Review published on December 25, 2015.
This moving story is told by Kambili, a stuttering, repressed 15 year old Nigerian girl who, along with her brother and mother, is physically and emotionally abused by her bullying, violent and fanatically religious father. Eventually, when she and her brother begin to spend time with their aunt and cousins, they are exposed to a different, more joyful and spontaneous way of living. Although at first fearful of this unaccustomed freedom, Kambili begins to find a strong voice and to experience how it feels to be loved unconditionally.
Woven into the story are all the conflicts within the family: the seemingly contradictory nature of her father’s personae, public (generous benefactor/champion of human rights) and private (violent bully); the repressive effects of violence and appeasement; the nature of love and forgiveness; the divisive nature of Christianity in a traditional native society and the struggle for independence. These issues are dealt with not only on a personal level, but are also reflected in the descriptions of a country in which tyranny and fear dominate people’s lives, and its citizens struggle to find a stable and moderate way of life. The author evokes a vivid picture of the struggles in modern day Nigeria: the disgrace of so much poverty and deprivation in the midst of so much wealth, and the tragedy of the exodus of so many talented people fleeing a repressive regime.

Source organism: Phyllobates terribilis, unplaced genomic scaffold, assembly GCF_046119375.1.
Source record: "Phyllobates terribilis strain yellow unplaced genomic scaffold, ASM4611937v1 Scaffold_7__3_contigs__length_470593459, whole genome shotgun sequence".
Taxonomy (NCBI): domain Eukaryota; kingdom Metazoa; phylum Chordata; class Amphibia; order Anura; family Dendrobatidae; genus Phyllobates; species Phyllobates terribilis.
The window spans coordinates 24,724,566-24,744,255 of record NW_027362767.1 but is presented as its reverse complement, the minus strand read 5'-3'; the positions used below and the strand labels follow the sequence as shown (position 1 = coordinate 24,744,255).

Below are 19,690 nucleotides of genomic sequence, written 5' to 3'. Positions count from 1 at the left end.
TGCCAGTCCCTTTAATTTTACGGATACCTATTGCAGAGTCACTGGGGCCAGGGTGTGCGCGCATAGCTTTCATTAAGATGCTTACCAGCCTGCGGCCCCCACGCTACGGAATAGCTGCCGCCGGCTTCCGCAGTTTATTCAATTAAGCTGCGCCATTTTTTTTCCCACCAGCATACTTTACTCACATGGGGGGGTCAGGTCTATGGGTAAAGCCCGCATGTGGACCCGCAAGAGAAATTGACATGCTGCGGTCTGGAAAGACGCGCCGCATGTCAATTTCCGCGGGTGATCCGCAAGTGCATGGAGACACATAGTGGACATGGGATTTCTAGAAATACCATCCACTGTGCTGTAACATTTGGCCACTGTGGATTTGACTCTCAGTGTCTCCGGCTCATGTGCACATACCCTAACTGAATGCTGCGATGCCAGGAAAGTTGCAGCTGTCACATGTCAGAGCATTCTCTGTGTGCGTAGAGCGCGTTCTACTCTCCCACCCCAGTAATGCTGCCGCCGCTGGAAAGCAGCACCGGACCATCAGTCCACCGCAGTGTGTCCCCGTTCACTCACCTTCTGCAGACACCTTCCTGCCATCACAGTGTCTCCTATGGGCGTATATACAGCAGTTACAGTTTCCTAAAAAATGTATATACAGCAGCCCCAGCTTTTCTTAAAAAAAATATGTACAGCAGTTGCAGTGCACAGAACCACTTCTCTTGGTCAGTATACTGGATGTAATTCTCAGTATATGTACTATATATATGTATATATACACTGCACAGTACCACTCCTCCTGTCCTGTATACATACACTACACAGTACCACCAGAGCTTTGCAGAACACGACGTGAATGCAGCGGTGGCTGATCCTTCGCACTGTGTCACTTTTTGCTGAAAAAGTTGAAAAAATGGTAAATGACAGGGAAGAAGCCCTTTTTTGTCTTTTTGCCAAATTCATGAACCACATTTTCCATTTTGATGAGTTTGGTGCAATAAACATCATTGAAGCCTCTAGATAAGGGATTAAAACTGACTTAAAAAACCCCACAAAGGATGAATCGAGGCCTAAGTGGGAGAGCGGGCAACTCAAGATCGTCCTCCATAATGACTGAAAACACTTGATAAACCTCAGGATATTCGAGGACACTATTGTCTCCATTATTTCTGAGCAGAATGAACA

This is a compelling and powerful story which is written in a deceptively simple, calm and rather understated way; a style which serves to make the violence more menacing and the fearfulness more excruciating. It does offer glimmers of hope, although this is somewhat tempered by an awareness that a legacy of scars will remain.
On re-reading it for this feature I realise that one of the reasons this story has remained vivid for me since I first read it ten years ago, and why I think it deserves a place as one of the best books of the 21st century, is that, though set in Nigeria, its themes are universal, resonate as strongly now as they did when it was written, and will continue to do so in the decades to come. Adichie’s second novel, Half of a Yellow Sun, won the 2007 Bailey’s Women’s Prize for Fiction, and has recently been awarded the “Best of the Best” award from the winning novels of the past ten years. However, I think that her first novel was equally remarkable and believe that it has the potential to become a classic alongside Chinua Achebe’s, Things Fall Apart.
Purple Hibiscus by Chimamanda Ngozi Adichie
Fourth Estate pbk Feb. 2005
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